Public Enquiry Rejects South West TGV Lines
Tuesday 05 May 2015
A major public inquiry into two proposed high-speed train lines in the South West of France has come out against the plans.
In a report that chimes with the mood of austerity in France, a public enquiry into two proposed high-speed TGV lines between Bordeaux-Toulouse and Bordeaux-Dax has come out unequivocally against the lines.
The report states that the economic benefits of the lines are not clear, their profitability is highly questionable, the funding is uncertain, and there are significant environmental and social objections.
Significantly, it follows hot on the heels of a highly critical report of the TGV network submitted to the government last October by the French National Audit Office, the Cour de Comptes.
A major question mark now hangs over this flagship infrastructure project, one of the largest in South West France.
The two lines form the first phase of what is known as the Grand projet ferroviaire Sud-Ouest (GPSO), with the aim of providing a high-speed rail link between Paris and Bordeaux/Toulouse and, in the second phase, a high speed from Dax into Spain.
The cost of the works for the Bordeaux-Toulouse line is estimated at around €6m, whilst the Bordeaux-Dax line a further €3.2m. The Bordeaux-Toulouse line is scheduled to be completed by 2024 and Bordeaux-Dax in 2027.
Although the project has the support of most national and regional political chiefs, it is one that remains hugely controversial, and this point was jumped upon by the public enquiry as one reason for giving an unfavourable opinion.
In their report they state that nowhere is there majority support for the project: "Aucune catégorie, même les entreprises, n’est majoritairement favorable au projet...... Au final, la commission n’a pas décelé l’expression d’un véritable besoin de lignes à grande vitesse dans le Sud-ouest."
But the public enquiry also had other major reservations, notably concerning the cost and the level of the service, which it considers will need an on-going public subsidy. "Une infrastructure lourde pour un service non garanti. Si le coût du projet....est connu, le service rendu aux usagers sur ces lignes ne peut être garanti par la SNCF selon des critères de rentabilité qui lui sont propres... Le service ... va conduire à des dépenses lourdes de fonctionnement et d’investissement pour la région Aquitaine."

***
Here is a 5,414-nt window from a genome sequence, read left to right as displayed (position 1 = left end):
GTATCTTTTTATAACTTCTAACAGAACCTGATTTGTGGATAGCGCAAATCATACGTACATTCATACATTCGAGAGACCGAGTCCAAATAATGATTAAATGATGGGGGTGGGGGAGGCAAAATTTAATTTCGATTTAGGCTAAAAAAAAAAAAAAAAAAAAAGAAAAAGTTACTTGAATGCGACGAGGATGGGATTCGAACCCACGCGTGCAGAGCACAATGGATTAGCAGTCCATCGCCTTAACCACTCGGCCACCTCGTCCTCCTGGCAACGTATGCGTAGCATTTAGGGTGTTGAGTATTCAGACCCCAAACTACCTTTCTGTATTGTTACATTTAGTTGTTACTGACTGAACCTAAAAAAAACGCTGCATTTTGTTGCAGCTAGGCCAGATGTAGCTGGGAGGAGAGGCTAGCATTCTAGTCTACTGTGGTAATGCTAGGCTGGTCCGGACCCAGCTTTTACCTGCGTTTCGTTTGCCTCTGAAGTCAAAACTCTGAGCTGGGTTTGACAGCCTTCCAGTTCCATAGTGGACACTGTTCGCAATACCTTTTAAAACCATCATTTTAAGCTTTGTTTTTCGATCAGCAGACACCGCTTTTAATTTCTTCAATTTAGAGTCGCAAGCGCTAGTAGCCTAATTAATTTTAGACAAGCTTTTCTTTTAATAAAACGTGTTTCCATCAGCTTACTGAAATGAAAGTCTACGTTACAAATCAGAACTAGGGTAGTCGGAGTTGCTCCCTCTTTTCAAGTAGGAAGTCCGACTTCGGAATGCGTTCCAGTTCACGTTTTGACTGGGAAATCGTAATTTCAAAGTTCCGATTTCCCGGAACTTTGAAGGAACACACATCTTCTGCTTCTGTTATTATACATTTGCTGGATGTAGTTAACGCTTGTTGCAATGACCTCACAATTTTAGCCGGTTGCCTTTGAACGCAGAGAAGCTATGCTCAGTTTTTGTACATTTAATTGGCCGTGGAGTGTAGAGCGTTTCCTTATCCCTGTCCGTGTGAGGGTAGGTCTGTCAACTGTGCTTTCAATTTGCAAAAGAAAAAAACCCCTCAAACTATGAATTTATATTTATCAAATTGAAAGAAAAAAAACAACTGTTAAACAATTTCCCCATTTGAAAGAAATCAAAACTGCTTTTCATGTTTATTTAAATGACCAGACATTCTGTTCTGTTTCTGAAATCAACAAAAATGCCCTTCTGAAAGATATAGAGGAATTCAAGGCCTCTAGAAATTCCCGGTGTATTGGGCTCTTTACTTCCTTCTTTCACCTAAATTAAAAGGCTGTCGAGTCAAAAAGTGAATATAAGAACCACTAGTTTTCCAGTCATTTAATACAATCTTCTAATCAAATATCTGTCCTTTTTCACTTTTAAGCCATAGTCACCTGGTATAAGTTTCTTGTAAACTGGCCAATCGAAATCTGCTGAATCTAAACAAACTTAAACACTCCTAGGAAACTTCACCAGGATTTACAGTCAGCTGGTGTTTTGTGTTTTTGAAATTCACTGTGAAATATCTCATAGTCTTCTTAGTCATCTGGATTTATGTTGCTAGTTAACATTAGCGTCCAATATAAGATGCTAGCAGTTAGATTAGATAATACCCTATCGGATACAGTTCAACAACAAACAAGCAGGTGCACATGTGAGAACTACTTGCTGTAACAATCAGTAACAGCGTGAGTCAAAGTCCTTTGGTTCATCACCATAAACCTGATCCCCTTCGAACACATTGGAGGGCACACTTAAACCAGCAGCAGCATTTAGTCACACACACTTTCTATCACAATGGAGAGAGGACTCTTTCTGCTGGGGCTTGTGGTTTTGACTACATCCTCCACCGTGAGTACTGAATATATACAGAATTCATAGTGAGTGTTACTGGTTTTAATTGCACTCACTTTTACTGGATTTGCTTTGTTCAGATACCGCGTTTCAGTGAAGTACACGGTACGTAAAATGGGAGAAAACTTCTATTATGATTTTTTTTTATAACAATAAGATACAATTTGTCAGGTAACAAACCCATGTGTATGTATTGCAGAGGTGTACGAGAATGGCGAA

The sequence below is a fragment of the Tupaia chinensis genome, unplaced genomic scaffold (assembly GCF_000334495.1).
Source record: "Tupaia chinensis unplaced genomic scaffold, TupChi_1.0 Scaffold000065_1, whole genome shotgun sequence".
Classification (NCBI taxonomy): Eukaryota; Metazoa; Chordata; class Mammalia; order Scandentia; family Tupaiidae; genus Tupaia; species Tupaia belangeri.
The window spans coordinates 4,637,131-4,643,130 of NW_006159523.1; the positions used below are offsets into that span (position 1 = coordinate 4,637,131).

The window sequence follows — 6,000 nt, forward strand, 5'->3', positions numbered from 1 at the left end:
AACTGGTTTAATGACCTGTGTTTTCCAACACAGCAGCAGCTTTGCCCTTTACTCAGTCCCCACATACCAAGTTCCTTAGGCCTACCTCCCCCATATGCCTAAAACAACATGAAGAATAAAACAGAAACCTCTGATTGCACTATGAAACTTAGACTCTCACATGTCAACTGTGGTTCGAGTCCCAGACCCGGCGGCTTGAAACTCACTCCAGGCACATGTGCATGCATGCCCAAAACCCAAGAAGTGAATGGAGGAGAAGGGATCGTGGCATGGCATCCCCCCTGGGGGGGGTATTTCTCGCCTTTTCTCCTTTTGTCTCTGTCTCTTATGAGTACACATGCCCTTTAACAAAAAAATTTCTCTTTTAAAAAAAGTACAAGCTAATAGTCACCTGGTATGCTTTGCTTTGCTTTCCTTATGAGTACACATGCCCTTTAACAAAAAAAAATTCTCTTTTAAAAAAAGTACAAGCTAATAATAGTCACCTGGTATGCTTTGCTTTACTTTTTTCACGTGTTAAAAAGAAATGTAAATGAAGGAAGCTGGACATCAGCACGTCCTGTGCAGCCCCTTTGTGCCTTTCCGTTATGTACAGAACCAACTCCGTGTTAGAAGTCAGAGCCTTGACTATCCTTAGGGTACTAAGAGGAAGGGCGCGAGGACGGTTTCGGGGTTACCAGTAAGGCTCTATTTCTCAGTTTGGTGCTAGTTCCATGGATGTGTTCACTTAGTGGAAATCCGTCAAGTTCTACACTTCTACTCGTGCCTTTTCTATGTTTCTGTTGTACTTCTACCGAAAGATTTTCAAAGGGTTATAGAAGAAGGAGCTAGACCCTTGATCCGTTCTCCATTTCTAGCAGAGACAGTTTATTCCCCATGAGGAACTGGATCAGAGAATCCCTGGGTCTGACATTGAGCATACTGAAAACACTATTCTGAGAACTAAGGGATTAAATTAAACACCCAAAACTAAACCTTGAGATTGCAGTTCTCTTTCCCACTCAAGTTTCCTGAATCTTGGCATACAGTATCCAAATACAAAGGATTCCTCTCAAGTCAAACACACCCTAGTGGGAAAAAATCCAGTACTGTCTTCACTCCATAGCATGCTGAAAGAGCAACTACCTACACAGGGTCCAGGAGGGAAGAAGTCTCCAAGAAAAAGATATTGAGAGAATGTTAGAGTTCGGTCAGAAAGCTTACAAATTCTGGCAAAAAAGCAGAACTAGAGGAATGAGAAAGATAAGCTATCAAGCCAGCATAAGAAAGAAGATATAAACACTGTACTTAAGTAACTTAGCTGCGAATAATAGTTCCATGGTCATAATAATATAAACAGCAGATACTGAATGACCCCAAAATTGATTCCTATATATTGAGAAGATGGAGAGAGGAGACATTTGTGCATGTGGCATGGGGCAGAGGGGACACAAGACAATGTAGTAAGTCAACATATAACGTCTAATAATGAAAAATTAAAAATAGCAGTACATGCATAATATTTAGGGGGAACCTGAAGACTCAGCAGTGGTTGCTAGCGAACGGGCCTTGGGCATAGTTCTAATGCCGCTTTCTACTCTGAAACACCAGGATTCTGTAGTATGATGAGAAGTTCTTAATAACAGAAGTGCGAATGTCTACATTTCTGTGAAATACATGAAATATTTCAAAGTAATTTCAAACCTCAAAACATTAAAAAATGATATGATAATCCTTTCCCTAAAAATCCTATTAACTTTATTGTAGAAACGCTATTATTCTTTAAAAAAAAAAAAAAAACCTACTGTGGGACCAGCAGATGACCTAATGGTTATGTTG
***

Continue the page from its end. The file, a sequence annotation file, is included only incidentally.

As far as wider economic benefits are concerned, the report expresses concern about the 'metropolitisation' of the project, to the detriment of rural areas. It considers that economic development would concentrate around Bordeaux and Toulouse, draining the intermediate areas of economic activity.
It 'deplores' that alternatives to a high-speed line, such as upgrading the existing line, were not sufficiently examined. More broadly, it is concerned about the future of the existing inter-city lines should the high-speed lines be developed, as it considers resources may not be sufficient to ensure a proper service for both of them.
The enquiry argued that although the lines would reduce travel times, this was not necessarily a priority of users, who were in general more concerned about the comfort and quality of the regular services than a faster service for which they would pay more.
Finally, the report expresses considerable doubt about funding for the project, with a number of local councils already failing to meet their obligations on the early stages, and reduced central government grants to the councils making it very difficult for some to be able to meet their obligations.
The enquiry report has now been passed to the government for consideration, who have until June 2016 to give their reply. They are not bound by the conclusions of the enquiry, which is consultative only.
They will face strong pressure from regional politicians whose leaders have come out in unison to publically to criticise the report, arguing that the lines are essential for the economic development of the region.
There is also a wider national and European dimension that is likely to weigh heavily on the government in their consideration of the project.
Earlier this year, despite widespread criticism and huge uncertainty about funding, the government signed off the new high-speed line between Poitiers and Limoges.